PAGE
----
Wall Street may wind up hailing adjusted profit numbers, but for Uber, the latest earnings report underscores the firm’s continued embrace and development — and cross-selling — of the horizontal platform.
Beyond the $8 million in EBITDA posted in the quarter (a rough measure of cash flow), Uber’s earnings showed a continued jump in its ride-hailing business. But dig deeper and for this past quarter, at least, the delivery business momentum as measured by top-line torque, outpaced the mobility component.
From a high level, Uber’s total gross bookings jumped by 57% year over year, standing at $23.1 billion. That helped drive consolidated revenues up 72% year on year to $4.8 billion. Within that line item, delivery revenues surged by 92% to $2.2 billion, edging the 62% growth seen in the mobility segment at $2.2 billion. Freight gained 39% year on year to $402 million.
Supplemental materials released by the company show that the momentum continued into October and eclipsed pre-pandemic levels, as the company noted that gross bookings in the month were at an all-time high, up 45% compared to 2019.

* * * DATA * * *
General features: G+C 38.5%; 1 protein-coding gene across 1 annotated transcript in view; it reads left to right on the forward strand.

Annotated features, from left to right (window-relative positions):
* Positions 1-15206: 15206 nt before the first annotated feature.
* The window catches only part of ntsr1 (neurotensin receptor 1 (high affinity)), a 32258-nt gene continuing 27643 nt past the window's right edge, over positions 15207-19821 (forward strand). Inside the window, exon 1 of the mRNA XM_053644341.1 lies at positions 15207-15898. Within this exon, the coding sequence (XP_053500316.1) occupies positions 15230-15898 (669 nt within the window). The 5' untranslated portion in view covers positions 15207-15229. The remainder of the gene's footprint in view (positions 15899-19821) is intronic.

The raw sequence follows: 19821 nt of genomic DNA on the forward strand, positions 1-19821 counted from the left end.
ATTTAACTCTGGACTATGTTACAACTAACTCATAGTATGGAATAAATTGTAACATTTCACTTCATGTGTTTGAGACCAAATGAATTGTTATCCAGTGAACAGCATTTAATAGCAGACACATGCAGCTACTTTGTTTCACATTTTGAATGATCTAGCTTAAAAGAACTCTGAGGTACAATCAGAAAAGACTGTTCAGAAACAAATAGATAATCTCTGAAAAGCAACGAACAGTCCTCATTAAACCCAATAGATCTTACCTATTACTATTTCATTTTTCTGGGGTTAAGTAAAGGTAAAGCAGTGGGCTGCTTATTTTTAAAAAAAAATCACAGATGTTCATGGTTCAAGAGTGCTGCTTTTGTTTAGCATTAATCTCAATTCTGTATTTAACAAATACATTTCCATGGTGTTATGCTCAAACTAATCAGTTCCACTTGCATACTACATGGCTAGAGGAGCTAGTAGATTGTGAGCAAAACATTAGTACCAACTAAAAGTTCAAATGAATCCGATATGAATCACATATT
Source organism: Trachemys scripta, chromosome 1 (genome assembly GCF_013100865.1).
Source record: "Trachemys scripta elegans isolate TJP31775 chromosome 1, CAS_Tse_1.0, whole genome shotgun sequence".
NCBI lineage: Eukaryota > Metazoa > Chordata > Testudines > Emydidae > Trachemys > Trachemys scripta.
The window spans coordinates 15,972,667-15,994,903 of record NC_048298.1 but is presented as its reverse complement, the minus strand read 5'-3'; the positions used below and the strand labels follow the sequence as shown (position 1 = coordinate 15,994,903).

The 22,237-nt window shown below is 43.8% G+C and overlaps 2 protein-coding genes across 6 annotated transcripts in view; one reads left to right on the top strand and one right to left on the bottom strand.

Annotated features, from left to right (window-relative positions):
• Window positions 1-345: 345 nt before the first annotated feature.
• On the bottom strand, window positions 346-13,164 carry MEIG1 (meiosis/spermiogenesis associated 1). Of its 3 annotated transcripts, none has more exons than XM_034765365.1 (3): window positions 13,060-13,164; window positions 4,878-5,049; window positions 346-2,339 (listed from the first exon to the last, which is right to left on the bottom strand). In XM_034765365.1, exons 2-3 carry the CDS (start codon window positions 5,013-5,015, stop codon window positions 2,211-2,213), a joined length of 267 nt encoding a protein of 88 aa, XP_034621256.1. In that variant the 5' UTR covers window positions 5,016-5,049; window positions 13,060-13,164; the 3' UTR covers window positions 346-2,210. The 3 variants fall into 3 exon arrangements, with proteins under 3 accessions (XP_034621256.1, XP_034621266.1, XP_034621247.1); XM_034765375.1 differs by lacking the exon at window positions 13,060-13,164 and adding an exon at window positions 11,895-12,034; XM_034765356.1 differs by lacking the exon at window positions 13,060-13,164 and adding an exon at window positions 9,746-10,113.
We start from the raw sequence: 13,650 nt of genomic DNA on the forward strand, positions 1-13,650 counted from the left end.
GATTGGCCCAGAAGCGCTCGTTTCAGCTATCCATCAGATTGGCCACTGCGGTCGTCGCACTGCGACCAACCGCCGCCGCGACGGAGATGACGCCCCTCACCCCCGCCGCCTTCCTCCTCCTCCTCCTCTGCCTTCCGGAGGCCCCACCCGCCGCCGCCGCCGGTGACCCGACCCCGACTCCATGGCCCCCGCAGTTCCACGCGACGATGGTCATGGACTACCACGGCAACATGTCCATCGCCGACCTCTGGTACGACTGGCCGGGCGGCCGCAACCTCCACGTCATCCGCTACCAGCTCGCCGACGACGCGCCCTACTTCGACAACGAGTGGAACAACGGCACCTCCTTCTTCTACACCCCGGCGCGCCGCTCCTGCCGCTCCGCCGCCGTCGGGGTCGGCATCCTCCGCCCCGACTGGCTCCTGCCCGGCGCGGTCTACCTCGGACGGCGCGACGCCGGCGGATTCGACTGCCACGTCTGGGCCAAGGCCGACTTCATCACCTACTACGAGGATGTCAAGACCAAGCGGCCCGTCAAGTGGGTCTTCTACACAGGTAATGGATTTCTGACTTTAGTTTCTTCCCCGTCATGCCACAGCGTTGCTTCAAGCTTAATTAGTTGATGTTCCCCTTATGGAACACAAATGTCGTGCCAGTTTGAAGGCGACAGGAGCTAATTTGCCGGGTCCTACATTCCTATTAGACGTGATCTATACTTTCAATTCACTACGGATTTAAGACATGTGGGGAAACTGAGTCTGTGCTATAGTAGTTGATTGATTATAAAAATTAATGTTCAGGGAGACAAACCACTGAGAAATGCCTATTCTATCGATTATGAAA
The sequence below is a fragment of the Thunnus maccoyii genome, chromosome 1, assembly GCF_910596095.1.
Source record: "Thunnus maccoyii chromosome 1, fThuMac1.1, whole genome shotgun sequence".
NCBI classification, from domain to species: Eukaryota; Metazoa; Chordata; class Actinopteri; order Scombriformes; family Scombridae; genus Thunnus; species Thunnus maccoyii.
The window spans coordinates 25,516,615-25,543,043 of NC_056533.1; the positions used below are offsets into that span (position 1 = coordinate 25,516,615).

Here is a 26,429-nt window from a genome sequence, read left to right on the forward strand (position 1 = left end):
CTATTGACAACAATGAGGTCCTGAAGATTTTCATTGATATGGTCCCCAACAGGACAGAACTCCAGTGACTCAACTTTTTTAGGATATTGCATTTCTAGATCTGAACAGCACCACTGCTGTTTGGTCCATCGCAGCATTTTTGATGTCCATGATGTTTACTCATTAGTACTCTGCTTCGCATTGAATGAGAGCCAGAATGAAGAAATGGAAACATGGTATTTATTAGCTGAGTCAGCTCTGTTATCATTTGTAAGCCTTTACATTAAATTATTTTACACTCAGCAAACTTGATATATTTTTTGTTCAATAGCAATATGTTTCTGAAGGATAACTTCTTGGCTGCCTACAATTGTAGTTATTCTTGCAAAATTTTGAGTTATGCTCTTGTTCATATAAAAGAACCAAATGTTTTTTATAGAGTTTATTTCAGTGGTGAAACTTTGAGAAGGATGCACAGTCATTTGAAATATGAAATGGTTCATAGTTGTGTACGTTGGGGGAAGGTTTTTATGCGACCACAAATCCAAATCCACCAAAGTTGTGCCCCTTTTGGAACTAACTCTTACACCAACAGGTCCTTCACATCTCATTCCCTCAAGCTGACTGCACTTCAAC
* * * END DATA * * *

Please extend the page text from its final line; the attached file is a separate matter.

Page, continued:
With a nod toward ride-hailing across one important use case — travel to airports — the company said U.S. trips have increased “significantly” in recent weeks, up 20% over the beginning of September. Within that activity, business trips were up 60%.
Overall active U.S. drivers are up 65% since January, a rate outpaced by the 80% growth seen in active couriers.
CEO Dara Khosrowshahi said on the earnings call that the company is “innovating into the demand” for resumed travel — where consumers can book cars as many as 30 days in advance.
“Our delivery business is even less penetrated than mobility,” said the CEO.
The company is heartened for the appetite of on-demand delivery “for, well, everything,” he said, pointing to the recent acquisition of Drizly, which closed after the quarter ended.
Freight is a “massive opportunity” to disrupt the freight brokering industry and last-mile activities, he said, as the carrier base has grown by 50% over the past year.
In reference to cross-pollination, 50% of U.S. and U.K. gross bookings come from cross-platform users. In the U.S., a quarter of Eats first time users come from the ride-hailing installed base, management said on the call. Twenty of U.S. mobility first-timers came from the Eats side. Demand for delivery is strong even as economies are reopening.
The company said that total trips on the platform totaled 1.64 billion. Those trips grew 9% quarter on quarter and 39% year over year, with sequential growth. Monthly active platform consumers (or MAPCs) reached 109 million. MAPCs grew 8% quarter on quarter and 40% year on year.